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WORK OF THE WEEK | 10 June 2019

CAG.66 Dermod O'Brien, Place de L'Eglise, Montreuil, 1925, olaphictiúr ar chanbhás, 63.4 x 75.8 cm. Ceannaithe, an tEalaíontóir, 1926 (Ciste Tiomnachta Gibson).

Irish artist Dermod O'Brien was born near Foynes, County Limerick on this day in 1865, so this WORK OF THE WEEK is all about him!

Raised by his author-activist aunt, Charlotte Grace O’Brien, the artist was a grandson of Irish nationalist – and Young Ireland leader – William Smith O’Brien. Educated at Harrow and Cambridge, in the 1880s he studied painting at Paris and Antwerp, where Walter Osborne was a fellow student, and only relocated to Dublin in 1901. He was president of the Royal Hibernian Academy for 35 years, from 1910 until his death in 1945. His sister Nelly, daughter Brigid Ganly, and daughter-in-law Kitty Wilmer O’Brien were also artists.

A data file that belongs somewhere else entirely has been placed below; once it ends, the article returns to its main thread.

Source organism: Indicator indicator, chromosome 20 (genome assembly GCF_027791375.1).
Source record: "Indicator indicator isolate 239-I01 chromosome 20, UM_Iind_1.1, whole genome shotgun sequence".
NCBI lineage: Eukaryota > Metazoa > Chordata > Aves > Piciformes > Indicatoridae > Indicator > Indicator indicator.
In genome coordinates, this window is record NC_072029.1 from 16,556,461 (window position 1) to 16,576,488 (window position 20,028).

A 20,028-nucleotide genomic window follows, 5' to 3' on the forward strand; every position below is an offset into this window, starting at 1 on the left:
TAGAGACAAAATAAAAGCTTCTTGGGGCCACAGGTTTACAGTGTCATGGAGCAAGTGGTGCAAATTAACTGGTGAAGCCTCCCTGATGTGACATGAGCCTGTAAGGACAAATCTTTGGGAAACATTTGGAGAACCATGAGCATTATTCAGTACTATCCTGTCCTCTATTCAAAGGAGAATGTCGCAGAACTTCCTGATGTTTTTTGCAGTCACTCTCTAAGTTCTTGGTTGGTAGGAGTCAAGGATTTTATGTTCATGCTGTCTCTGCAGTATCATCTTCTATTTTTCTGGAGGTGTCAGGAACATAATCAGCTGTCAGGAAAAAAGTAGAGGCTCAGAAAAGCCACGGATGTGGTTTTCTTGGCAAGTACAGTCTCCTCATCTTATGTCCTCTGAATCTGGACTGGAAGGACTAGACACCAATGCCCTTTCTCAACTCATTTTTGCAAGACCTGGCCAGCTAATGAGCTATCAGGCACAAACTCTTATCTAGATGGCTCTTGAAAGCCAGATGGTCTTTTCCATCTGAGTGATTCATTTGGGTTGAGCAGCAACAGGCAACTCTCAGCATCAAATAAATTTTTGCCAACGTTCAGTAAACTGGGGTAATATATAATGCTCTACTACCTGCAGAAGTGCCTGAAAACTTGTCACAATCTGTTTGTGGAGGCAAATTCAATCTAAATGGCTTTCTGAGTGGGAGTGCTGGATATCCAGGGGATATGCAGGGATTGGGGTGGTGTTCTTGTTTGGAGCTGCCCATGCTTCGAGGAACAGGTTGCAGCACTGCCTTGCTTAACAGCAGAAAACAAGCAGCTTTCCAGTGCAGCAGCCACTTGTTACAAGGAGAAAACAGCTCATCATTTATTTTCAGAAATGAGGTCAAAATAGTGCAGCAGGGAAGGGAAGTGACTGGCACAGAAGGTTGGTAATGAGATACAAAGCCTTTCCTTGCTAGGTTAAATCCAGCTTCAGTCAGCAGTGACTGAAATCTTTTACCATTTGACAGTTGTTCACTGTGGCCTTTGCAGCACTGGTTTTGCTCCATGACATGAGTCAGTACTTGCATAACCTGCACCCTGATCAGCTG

In 1922, and as president of the Royal Hibernian Academy, Dermod O'Brien (1865-1945) was enlisted as an expert advisor to our Gibson Bequest committee. Among his duties were to report on suitable works for acquisition, as in 1925 when he was instructed to visit the Royal Academy and Royal Scottish Academy exhibitions.

During his tenure as expert advisor, O’Brien was to recommend numerous key works now in our collection – including Men of the South (1921-22) by Seán Keating and Off the Donegal Coast (1922) by Jack B. Yeats – but argued against purchase of The Man of the Crowd (1923) by Harry Clarke. That being said, his recommendation to acquire Oliver Sheppard’s The Death of Cúchulainn (1911-12) for £500 was rejected by the committee.

His realist painting Place de l'Eglise, Montreuil (1925) depicts one of the main squares of Montreuil-sur-Mer, near Calais. Exhibited at Mill’s Hall, it was recommended for purchase for 50 guineas in November 1926 by George Atkinson, expert advisor and headmaster of the Dublin Metropolitan School of Art (now the National College of Art and Design).

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